Membership

The following information is an advance copy (draft in final stage) supplied to the LPYC by the National Park Service. It is to be released to the public in early 2012.

Talking Points for 2-Stroke Vessels at Glen Canyon

National Recreation Area

November, 2011

FINAL RULE FOR PWC’S AT GLEN CANYON NATIONAL RECREATION AREA

  • 36 CFR §7.70 (e)(3) -  After December 31, 2012, no one may operate a personal watercraft  (PWC) that does not meet the 2006 emission standards set by the Environmental Protection Agency (EPA) for the manufacturing of two-stroke engines. A person operating a personal watercraft that meets the EPA 2006 emission standards through the use of direct-injection two-stroke or four-stroke engines, or the equivalent thereof, is not subject to this prohibition and will be allowed to operate as described in this section.

FREQUENTLY ASKED QUESTIONS

Why was this rule instituted?

  • This rule was instituted to keep the lake and national recreation area clean. Lake Powell sees nearly two million visitors a year. Most of them spend time recreating on the lake. Carburetor two-stroke engines have been shown to discharge as much as 30% of their fuel directly into lake waters. These emissions have the potential to harm water quality, people’s health, and aquatic organisms.
  • There is a ten year phase-in of this PWC rule at Glen Canyon National Recreation Area (Glen Canyon). The rule was announced in 2003. Enforcement will begin on January 1, 2013.
  • If you do not know whether your vessel meets the 2006 EPA emission standards for two-stroke engines, please contact your manufacturer or mechanic.

Does this rule apply to all boats?

  • No. This rule only applies to PWCs.

Can I modify my engine?

  • PWC owners have expressed an interest in modifying existing PWC engines to meet 2006 EPA emissions standards. The intent of the rule is to remove highly polluting engines from the water. If PWC owners are willing to invest in this cost, this would meet the intent of the rule. Because of the expense we anticipate a very small number of PWC owners to take this action.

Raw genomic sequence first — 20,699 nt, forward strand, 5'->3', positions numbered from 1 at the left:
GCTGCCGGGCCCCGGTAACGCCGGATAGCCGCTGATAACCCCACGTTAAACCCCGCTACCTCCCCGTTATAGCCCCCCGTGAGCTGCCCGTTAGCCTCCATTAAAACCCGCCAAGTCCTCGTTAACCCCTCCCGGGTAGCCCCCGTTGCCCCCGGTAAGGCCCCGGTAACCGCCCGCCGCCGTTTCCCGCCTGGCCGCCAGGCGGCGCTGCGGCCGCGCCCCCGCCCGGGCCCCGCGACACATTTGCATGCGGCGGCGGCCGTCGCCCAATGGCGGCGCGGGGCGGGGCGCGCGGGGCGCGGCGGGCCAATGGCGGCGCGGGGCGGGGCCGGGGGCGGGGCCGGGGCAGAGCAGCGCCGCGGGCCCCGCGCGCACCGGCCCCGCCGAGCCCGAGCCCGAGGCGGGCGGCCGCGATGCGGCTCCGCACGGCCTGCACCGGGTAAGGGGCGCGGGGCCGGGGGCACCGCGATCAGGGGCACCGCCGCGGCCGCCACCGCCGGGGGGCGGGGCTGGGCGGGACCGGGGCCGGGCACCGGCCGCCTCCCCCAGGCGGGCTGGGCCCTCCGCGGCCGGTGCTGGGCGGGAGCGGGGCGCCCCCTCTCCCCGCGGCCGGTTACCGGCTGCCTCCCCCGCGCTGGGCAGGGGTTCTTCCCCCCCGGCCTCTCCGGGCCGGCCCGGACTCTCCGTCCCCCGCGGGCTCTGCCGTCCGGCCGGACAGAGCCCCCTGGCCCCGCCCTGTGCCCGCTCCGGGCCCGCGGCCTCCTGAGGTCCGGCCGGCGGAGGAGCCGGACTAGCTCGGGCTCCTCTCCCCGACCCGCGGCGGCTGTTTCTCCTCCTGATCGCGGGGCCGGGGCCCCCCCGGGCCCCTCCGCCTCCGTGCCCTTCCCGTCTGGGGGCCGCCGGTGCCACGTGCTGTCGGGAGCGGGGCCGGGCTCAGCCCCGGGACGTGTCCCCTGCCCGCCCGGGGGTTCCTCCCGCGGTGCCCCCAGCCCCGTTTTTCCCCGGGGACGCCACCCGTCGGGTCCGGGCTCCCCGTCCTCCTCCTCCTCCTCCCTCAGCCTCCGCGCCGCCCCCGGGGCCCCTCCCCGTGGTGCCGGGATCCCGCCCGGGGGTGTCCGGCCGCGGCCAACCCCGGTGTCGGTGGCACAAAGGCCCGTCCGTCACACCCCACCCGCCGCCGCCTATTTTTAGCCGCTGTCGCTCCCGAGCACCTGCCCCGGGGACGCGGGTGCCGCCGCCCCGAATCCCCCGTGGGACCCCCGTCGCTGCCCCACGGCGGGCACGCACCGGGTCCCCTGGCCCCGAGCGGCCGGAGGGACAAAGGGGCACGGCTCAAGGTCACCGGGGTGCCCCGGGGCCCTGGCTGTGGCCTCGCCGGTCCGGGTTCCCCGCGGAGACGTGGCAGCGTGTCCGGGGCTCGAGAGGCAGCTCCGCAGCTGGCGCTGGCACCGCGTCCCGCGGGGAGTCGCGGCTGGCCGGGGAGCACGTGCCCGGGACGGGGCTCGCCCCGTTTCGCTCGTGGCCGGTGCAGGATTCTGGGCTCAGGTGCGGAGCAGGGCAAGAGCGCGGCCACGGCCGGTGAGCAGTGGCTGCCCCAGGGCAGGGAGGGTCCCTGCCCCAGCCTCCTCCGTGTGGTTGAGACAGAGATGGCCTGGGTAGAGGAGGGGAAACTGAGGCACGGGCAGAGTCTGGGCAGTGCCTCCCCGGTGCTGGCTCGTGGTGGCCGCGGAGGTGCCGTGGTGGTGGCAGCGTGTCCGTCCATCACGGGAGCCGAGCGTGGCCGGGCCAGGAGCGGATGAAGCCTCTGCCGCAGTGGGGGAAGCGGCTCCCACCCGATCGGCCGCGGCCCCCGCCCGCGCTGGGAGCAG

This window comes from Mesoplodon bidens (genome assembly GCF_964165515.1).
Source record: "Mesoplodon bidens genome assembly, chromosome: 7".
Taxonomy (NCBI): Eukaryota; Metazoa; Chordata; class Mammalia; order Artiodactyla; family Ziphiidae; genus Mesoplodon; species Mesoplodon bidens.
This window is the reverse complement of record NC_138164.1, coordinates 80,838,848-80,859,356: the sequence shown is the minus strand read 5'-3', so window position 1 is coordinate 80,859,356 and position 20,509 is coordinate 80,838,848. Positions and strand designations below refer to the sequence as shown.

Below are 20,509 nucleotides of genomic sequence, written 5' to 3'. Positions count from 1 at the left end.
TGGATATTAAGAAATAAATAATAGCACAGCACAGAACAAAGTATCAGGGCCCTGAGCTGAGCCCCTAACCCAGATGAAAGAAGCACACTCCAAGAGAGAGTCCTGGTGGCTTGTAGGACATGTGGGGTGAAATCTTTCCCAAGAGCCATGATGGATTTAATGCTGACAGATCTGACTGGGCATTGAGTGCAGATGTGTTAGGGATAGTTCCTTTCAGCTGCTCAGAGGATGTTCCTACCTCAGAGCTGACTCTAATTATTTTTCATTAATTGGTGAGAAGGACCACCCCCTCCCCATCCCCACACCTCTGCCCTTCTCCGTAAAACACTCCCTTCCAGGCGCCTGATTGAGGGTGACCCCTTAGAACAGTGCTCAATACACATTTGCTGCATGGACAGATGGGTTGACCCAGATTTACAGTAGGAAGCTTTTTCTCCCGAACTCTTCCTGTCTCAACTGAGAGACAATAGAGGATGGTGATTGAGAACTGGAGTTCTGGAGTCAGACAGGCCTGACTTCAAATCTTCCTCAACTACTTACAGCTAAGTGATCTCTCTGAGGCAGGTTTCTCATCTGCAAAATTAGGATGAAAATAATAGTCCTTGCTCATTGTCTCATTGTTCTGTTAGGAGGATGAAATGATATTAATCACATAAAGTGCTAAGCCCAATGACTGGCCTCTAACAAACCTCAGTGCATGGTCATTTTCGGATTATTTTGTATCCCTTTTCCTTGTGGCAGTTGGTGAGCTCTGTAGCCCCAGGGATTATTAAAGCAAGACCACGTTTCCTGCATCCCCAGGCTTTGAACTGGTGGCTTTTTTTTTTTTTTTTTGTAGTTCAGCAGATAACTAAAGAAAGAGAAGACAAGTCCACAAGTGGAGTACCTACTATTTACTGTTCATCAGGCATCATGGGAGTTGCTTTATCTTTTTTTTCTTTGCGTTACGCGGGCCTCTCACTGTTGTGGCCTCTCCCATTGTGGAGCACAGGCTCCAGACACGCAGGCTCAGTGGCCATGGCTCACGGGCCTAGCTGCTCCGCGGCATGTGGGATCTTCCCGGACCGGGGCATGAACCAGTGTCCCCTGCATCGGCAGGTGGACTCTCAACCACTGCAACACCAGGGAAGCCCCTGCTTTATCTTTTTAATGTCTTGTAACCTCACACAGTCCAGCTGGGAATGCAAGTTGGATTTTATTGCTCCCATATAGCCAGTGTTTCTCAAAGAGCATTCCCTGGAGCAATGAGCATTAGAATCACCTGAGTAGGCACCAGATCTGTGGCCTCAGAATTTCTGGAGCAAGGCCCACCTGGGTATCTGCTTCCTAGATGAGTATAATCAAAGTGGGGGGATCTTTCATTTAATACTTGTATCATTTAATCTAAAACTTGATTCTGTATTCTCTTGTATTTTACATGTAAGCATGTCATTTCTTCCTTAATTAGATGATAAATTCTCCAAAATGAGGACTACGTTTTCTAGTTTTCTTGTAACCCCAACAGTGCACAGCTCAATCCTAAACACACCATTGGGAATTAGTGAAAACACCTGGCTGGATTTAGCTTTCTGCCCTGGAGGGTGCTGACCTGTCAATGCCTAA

I have an oil injected two stroke. Is that the same as a direct injection two stroke?

  • No. Oil injected two-strokes are still carbureted and require a fuel-oil mixture to enter the combustion chamber. Direct injection two strokes are not carbureted and fuel and oil are not mixed. These two terms are often incorrectly used interchangeably.

How will rangers determine if my engine isn’t compliant?

  • Rangers will take into account the model of the vessel, the engine type, and whether it’s carbureted in determining if a vessel should be removed from the lake.

What will happen if I bring my carbureted two-stroke PWC to the lake after Dec. 31, 2012?

  • Rangers utilize a wide variety of enforcement strategies in order to gain compliance and to ensure park waters remain clean for visitors and aquatic organisms.  PWCs that are not in compliance will have their voyages immediately terminated, including removal of the watercraft from park waters.  In addition, operators may be cited under 36 CFR 7.70(e)(3) for violation of the regulation.

Where else can I use my PWC if I can’t use it on Lake Powell?

  • Not on Lakes Mead or Mohave. The same rule will go into effect for Lake Mead National Recreation Area.
  • Two-stroke PWCs are, as of 2011, still permitted in areas such as the Colorado River south of Davis Dam and other recreation areas managed by other federal, state and local agencies.

What is a Personal Watercraft?

  • 36 CFR §1.4 - Personal watercraft refers to a vessel, usually less than 16 feet in length, which uses an inboard, internal combustion engine powering a water jet pump as its primary source of propulsion. The vessel is intended to be operated by a person or persons sitting, standing or kneeling on the vessel, rather than within the confines of the hull. The length is measured from end to end over the deck excluding sheer, meaning a straight line measurement of the overall length from the foremost part of the vessel to the aftermost part of the vessel, measured parallel to the centerline. Bow sprits, bumpkins, rudders, outboard motor brackets, and similar fittings or attachments, are not included in the measurement. Length is stated in feet and inches.

 

 
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